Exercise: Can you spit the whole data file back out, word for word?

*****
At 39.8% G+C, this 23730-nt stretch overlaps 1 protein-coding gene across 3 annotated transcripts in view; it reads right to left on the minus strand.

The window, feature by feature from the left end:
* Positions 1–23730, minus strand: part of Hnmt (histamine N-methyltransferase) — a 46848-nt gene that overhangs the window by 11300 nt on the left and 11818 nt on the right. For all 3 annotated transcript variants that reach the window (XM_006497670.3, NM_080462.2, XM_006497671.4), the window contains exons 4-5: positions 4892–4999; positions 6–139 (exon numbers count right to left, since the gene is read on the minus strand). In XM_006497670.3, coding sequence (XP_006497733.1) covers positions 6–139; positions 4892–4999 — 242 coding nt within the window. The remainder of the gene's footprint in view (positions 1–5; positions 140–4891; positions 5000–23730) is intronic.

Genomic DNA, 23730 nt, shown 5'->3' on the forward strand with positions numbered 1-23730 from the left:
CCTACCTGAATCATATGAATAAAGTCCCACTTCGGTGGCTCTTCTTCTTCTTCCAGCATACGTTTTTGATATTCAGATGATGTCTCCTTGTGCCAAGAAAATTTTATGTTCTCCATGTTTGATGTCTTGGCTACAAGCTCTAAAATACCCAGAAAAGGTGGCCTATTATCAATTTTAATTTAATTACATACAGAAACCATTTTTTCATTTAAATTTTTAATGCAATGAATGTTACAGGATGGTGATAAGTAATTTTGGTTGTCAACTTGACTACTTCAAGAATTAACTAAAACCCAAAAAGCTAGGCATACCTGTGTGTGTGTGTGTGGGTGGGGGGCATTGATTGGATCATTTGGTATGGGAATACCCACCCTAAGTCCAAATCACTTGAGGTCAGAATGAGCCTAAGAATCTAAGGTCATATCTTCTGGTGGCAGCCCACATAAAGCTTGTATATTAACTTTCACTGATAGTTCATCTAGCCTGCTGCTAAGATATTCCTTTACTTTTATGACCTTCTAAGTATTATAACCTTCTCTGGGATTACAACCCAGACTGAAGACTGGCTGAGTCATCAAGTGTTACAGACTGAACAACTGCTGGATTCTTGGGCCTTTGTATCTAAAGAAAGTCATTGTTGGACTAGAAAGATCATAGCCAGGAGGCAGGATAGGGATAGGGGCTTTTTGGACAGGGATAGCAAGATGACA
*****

At 39.8% G+C, this 23730-nt stretch overlaps 1 protein-coding gene across 3 annotated transcripts in view; it reads right to left on the minus strand.

The window, feature by feature from the left end:
* Positions 1–23730, minus strand: part of Hnmt (histamine N-methyltransferase) — a 46848-nt gene that overhangs the window by 11300 nt on the left and 11818 nt on the right. For all 3 annotated transcript variants that reach the window (XM_006497670.3, NM_080462.2, XM_006497671.4), the window contains exons 4-5: positions 4892–4999; positions 6–139 (exon numbers count right to left, since the gene is read on the minus strand). In XM_006497670.3, coding sequence (XP_006497733.1) covers positions 6–139; positions 4892–4999 — 242 coding nt within the window. The remainder of the gene's footprint in view (positions 1–5; positions 140–4891; positions 5000–23730) is intronic.

Genomic DNA, 23730 nt, shown 5'->3' on the forward strand with positions numbered 1-23730 from the left:
CCTACCTGAATCATATGAATAAAGTCCCACTTCGGTGGCTCTTCTTCTTCTTCCAGCATACGTTTTTGATATTCAGATGATGTCTCCTTGTGCCAAGAAAATTTTATGTTCTCCATGTTTGATGTCTTGGCTACAAGCTCTAAAATACCCAGAAAAGGTGGCCTATTATCAATTTTAATTTAATTACATACAGAAACCATTTTTTCATTTAAATTTTTAATGCAATGAATGTTACAGGATGGTGATAAGTAATTTTGGTTGTCAACTTGACTACTTCAAGAATTAACTAAAACCCAAAAAGCTAGGCATACCTGTGTGTGTGTGTGTGGGTGGGGGGCATTGATTGGATCATTTGGTATGGGAATACCCACCCTAAGTCCAAATCACTTGAGGTCAGAATGAGCCTAAGAATCTAAGGTCATATCTTCTGGTGGCAGCCCACATAAAGCTTGTATATTAACTTTCACTGATAGTTCATCTAGCCTGCTGCTAAGATATTCCTTTACTTTTATGACCTTCTAAGTATTATAACCTTCTCTGGGATTACAACCCAGACTGAAGACTGGCTGAGTCATCAAGTGTTACAGACTGAACAACTGCTGGATTCTTGGGCCTTTGTATCTAAAGAAAGTCATTGTTGGACTAGAAAGATCATAGCCAGGAGGCAGGATAGGGATAGGGGCTTTTTGGACAGGGATAGCAAGATGACA